Smoke filled the hallways and debris crashed around him as Staff Sgt. Robert Wallace raced through the Pentagon on Sept. 11 helping injured people.
With a wet T-shirt wrapped around his face, Sergeant Wallace entered blazing portions of the building several times to lead survivors to safety and carry out bodies of the dead.
“Everything was on fire. You could hardly see anything in front of you,” said Sergeant Wallace, a Marine. “I saw things there that no American should have to see in our own backyard.”
Sergeant Wallace, a 1991 Sylvania Southview High School graduate, will be honored for his service on July 23. He and five other Marines will receive the Navy and Marine Corps Medal at a ceremony in Washington.
The medal is given to those who risk their lives in noncombat situations.
Of dozens of honors awarded to Marines, only eight are higher than the Navy and Marine Corps Medal.
“By his unyielding fighting spirit and his prompt courageous actions in the face of extreme adversity, grave danger, and life-threatening conditions, Staff Sgt. Wallace prevented loss of life,” the citation on his award reads.
Sergeant Wallace, 29, is an administrative chief at the Pentagon, where he has worked for about a year. He assists with daily operations and checks on employees' security clearance.
He said he was walking into work that infamous September day when an airplane slammed into the Pentagon.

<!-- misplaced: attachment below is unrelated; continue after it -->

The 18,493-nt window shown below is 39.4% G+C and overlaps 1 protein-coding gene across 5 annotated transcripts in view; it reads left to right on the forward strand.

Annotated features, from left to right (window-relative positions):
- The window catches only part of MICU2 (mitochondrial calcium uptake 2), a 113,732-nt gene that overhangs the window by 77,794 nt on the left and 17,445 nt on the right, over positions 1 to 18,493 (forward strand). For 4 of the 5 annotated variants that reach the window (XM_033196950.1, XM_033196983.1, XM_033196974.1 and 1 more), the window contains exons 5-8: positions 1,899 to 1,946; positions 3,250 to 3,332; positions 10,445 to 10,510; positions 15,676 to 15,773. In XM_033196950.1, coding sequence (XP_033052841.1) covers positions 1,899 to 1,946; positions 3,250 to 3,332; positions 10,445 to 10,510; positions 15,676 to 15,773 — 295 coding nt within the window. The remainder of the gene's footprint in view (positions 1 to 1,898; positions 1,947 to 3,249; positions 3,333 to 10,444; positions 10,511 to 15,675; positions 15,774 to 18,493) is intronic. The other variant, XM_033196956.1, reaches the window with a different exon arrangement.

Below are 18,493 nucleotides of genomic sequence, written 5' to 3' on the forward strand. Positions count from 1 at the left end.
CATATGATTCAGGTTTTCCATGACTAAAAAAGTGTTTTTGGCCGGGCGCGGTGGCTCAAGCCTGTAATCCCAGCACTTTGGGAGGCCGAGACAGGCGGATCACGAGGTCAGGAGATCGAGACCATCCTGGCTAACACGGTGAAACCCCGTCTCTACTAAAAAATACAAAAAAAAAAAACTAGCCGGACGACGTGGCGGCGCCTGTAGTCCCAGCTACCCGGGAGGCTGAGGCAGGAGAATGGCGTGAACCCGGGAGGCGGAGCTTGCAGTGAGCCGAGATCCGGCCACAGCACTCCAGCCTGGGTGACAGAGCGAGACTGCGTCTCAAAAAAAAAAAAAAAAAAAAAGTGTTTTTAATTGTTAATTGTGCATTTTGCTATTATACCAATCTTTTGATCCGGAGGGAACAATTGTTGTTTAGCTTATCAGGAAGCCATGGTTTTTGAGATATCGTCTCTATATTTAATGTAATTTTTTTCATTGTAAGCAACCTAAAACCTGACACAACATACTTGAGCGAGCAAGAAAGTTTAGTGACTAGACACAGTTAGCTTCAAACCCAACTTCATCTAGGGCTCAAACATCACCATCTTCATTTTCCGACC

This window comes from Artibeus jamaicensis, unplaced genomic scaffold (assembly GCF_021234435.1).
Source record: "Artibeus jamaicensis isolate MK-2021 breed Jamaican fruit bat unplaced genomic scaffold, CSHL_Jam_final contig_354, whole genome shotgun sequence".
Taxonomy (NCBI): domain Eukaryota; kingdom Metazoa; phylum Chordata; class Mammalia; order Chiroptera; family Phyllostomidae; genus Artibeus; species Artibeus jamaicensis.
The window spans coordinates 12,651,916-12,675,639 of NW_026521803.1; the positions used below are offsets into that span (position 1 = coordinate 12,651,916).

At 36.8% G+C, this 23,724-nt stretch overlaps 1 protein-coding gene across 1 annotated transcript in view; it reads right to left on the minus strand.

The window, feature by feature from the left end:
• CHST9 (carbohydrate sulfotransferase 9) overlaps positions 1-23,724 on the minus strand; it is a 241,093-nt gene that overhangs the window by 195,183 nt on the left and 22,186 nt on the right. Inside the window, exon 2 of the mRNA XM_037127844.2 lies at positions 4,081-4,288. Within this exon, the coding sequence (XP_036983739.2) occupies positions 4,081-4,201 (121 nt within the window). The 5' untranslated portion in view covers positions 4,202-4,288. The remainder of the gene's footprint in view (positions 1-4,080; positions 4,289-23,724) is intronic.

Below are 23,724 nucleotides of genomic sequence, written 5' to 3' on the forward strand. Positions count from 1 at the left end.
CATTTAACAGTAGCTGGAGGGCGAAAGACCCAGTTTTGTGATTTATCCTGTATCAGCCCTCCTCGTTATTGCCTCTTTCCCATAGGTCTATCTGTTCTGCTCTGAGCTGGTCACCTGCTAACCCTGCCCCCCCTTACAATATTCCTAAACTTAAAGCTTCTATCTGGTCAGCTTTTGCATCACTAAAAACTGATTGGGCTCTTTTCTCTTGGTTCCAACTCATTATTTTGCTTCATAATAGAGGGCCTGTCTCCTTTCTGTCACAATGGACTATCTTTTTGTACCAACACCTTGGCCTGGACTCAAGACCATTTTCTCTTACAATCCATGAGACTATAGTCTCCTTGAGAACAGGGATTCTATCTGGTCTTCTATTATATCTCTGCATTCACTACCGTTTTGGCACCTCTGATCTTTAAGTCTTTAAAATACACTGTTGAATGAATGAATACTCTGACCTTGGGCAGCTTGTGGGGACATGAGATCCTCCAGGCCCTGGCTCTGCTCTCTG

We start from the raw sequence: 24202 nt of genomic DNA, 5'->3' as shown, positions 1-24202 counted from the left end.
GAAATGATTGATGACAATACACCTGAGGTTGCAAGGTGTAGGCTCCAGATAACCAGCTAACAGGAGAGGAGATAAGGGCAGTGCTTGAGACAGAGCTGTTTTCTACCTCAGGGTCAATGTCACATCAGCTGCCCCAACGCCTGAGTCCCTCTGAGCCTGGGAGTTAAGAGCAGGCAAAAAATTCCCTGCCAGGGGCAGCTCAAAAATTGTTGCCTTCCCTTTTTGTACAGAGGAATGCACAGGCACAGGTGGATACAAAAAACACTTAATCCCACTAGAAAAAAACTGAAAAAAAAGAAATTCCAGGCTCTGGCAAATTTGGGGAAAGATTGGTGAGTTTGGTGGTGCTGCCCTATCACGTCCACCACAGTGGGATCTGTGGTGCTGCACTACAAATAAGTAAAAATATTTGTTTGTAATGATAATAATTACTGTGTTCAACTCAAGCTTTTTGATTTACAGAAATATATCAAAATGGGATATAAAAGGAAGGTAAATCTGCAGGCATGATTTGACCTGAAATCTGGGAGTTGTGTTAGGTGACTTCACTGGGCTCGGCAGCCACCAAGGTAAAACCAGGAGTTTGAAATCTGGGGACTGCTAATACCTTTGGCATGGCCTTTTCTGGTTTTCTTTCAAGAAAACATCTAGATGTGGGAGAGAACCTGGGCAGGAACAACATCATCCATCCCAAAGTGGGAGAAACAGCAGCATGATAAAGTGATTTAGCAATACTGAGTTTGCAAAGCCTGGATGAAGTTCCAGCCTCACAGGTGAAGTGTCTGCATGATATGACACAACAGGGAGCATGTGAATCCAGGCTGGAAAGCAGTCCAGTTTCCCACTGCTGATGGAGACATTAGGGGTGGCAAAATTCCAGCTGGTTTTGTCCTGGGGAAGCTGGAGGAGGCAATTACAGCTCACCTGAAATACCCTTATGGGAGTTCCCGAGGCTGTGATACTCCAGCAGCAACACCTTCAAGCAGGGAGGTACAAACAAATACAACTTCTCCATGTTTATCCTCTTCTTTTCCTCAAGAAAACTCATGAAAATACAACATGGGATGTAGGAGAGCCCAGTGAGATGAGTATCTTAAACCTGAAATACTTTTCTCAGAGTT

After the impact, he rushed into the complex's central courtyard where everything was “complete chaos.”
He and several other Pentagon workers dodged fires and climbed to the fourth level of the building. They helped injured people, including one woman with “several open wounds and burns all over her body,” reach medical aid in the courtyard, said a report by Sergeant Wallace's commanding officer, Maj. Jeffrey Wolff.
“Removing injured personnel undoubtedly avoided smoke inhalation casualties,” the report said.
Another Marine from the area was honored in December for his assistance at the Pentagon in the days after the attack. Staff Sgt. Michael Farrington of Adrian, Mich., helped pull bodies from the wreckage and secure classified documents.
“We were walking through water and trying to maneuver through sometimes waist-high rubble,” Sergeant Farrington, 29, said. “It was scary at points.”
The Adrian High School graduate joined the Marines in 1992 and now works as a security specialist at the Pentagon. His mother, Mary Evans, and twin brother, Ted, live in Adrian.
Sergeant Farrington received the Navy and Marine Corps Commendation Medal, which is a more common award than the medal given to Sergeant Wallace.
Both men were humble about receiving awards, saying that they were only doing their duty.
“It was so crazy,” Sergeant Wallace said. “You didn't really have time to think. You just got in there to see what you could do.”
Sergeant Wallace's parents, Robert and Diane Wallace, live in Waterville. Both plan to attend the Washington ceremony.
“I wouldn't miss it for anything,” the elder Mr. Wallace, a former Marine, said. “I am very proud. He's quite a kid.”